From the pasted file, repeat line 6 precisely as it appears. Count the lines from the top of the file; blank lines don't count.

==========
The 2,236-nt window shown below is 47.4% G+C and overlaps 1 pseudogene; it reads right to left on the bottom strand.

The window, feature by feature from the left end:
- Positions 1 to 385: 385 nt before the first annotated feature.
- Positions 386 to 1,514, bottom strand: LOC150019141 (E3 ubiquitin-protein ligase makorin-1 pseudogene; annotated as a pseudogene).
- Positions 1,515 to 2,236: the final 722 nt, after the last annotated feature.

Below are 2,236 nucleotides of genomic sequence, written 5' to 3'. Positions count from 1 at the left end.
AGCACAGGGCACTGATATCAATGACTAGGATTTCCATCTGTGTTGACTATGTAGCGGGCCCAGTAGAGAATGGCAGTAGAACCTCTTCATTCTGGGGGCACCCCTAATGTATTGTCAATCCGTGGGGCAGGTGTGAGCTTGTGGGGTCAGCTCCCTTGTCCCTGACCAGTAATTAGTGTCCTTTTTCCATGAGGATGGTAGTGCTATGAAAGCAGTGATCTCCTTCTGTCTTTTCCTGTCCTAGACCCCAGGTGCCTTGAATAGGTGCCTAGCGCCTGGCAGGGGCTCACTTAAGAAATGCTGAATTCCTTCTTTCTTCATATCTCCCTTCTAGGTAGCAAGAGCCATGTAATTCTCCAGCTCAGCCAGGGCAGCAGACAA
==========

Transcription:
Below are 2,236 nucleotides of genomic sequence, written 5' to 3'. Positions count from 1 at the left end.